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However, a type of cannabis called Cannabis ruderalis, which developed in extreme northern conditions without much sunlight, will begin flowering once the plant reaches a certain age—they automatically start flowering regardless of the amount of light they receive, hence the name “autoflower.”

Take two of the paper towels and place them on a plate. Then, place the marijuana seeds at least an inch apart from each other and cover them with the remaining two water-soaked paper towels.

Tips for growing autoflower marijuana seeds

After completing these steps, it’s time to wait. Check the paper towels once a day to make sure they’re still saturated, and if they are losing moisture, apply more water to keep the seeds happy.

If growing outside, some growers prefer to germinate seeds inside because they are delicate in the beginning stages of growth. Indoors, you can give weed seedlings supplemental light to help them along, and then transplant them outside when big enough.

Remember, once a seed germinates, the real work begins. Sexing, selecting, vegetative growth, flowering, and the eventual harvest all lie ahead.

Spotting male cannabis plants and pollinated females early can save you from investing further time and effort into an entire growing season that will be for naught. Most of the time, the best course of action is to get rid of the males along with your pollinated ladies and just start a new grow.

To determine the sex of your cannabis plants, you will have to wait until the pre-flowering stage when plants begin to put their energy into reproduction. Female cannabis plants show their gender signs later than males. At the location where they will soon grow their buds (the nodes between the stalk and the stem), females will show wispy white hairs.

Obviously, no one wants to smoke seedy weed. When you grow cannabis and learn how to identify male plants and signs of pollination, you can remove these plants to save your remaining females. Likewise, recognising a pollinated female early allows you to start again before it’s too late, rather than finishing a grow that will only result in a poor-quality harvest.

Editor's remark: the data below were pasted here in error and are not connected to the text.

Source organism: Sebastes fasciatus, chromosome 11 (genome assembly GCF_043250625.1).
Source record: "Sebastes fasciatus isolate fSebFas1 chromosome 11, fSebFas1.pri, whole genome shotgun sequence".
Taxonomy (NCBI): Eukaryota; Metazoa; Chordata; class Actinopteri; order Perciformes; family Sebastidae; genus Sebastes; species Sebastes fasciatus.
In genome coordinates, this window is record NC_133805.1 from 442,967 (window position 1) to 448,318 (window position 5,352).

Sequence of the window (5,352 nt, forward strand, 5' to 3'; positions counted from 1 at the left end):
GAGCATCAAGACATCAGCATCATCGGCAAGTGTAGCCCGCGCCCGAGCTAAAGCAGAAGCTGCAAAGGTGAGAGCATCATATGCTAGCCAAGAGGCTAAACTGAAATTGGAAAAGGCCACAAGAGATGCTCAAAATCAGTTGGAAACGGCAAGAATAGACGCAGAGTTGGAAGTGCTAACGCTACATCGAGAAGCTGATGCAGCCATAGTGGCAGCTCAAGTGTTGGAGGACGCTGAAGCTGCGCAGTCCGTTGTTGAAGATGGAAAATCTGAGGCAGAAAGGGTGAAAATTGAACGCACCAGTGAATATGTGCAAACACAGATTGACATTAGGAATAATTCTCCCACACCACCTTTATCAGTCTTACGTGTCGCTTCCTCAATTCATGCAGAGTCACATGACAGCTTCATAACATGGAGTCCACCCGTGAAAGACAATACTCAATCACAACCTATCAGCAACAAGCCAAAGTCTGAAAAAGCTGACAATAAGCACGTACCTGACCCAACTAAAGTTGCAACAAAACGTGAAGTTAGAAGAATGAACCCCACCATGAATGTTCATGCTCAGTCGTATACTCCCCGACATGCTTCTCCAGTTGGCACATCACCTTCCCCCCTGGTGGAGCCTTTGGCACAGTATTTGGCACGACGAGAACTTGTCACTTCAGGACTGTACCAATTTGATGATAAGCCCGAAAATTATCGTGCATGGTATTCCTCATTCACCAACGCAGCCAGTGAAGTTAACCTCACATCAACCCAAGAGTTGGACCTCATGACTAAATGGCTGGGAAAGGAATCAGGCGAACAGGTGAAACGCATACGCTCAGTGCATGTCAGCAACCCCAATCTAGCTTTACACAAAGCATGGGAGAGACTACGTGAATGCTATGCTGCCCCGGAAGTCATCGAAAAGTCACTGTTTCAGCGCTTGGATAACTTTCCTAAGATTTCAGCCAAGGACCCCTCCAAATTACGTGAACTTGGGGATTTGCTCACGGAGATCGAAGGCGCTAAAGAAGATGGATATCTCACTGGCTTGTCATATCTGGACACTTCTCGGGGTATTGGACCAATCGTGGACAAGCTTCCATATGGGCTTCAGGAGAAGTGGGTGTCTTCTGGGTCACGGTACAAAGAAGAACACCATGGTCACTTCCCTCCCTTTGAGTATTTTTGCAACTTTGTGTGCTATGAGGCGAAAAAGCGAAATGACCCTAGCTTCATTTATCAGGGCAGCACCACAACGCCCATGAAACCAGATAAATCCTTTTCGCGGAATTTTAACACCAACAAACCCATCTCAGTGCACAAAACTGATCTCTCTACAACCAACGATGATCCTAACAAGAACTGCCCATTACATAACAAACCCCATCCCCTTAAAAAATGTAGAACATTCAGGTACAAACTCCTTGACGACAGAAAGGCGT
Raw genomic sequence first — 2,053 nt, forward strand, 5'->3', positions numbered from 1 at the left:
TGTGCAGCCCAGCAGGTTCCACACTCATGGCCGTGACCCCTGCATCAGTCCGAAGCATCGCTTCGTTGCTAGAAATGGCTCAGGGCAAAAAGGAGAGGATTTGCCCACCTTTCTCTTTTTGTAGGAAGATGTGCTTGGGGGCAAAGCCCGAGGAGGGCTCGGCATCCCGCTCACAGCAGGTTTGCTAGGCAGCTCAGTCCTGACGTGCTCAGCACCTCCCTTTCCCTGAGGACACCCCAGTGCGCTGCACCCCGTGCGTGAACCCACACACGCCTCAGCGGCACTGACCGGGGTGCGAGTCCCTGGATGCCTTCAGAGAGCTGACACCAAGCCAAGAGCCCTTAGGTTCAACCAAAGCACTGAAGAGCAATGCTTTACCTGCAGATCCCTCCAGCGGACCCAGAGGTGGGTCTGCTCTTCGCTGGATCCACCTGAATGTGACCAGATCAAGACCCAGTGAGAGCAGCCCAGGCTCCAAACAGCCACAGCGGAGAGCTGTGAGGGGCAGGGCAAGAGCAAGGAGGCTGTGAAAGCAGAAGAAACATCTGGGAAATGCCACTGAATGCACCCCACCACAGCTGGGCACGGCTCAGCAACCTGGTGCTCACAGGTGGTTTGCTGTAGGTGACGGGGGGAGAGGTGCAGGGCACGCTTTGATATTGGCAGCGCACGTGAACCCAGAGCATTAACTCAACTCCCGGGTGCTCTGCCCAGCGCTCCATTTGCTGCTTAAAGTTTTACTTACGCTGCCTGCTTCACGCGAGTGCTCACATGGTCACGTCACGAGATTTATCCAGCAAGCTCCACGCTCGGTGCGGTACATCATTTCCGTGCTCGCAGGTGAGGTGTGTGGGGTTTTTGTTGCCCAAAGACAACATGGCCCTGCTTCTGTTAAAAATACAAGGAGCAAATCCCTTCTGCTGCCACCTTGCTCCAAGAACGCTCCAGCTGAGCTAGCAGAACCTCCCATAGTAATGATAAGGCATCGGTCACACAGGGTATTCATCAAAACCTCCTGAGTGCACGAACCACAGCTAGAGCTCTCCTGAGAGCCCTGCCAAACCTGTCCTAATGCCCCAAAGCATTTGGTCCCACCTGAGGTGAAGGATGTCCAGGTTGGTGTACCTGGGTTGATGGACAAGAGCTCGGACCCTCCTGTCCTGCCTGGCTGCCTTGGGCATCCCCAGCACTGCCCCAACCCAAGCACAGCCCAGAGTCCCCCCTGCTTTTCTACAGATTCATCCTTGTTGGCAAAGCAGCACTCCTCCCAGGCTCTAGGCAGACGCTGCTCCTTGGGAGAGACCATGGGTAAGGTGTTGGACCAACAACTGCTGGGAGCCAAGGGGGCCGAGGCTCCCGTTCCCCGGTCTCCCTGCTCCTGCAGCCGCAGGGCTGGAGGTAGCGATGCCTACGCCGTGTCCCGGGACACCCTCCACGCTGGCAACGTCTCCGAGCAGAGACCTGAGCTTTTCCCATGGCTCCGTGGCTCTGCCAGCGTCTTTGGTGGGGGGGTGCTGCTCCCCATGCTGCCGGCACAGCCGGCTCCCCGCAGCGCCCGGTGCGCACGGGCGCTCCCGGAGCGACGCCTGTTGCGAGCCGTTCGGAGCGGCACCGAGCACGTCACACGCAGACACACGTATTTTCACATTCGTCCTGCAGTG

WHAT TO DO WHEN YOUR FEMALES GET POLLINATED?

Another indication of pollination can be the colour of her pistil hairs. When a female has been pollinated, the previously white hairs will soon shrivel and become darker.

The typical cannabis grower normally doesn’t have a reason to keep males, and will want to get rid of them as soon as they are spotted. Cannabis breeders, on the other hand, may want to keep males along with their crop of female plants. In such cases, the breeder will normally separate the sexes to avoid any accidental pollination. They may grow females in one tent and males in another. When grown outdoors, such as in a garden, the males are often kept in the most remote corner of their growing area, as far from the females as possible. Even then, because of the wind carrying around the pollen, there is always some risk of accidental pollination.

Among the early signs that your female has been pollinated is that her bracts become larger. Bracts are small, leaf-like structures that protect the female’s reproductive parts. These are the sites from which the flowering buds appear. Do not confuse the bracts with calyxes.

Pollination of your female cannabis plants will make them produce seeds and spend less energy on producing quality buds. But when you recognise the signs of pollination early, you can avoid putting time and resources into a poor harvest.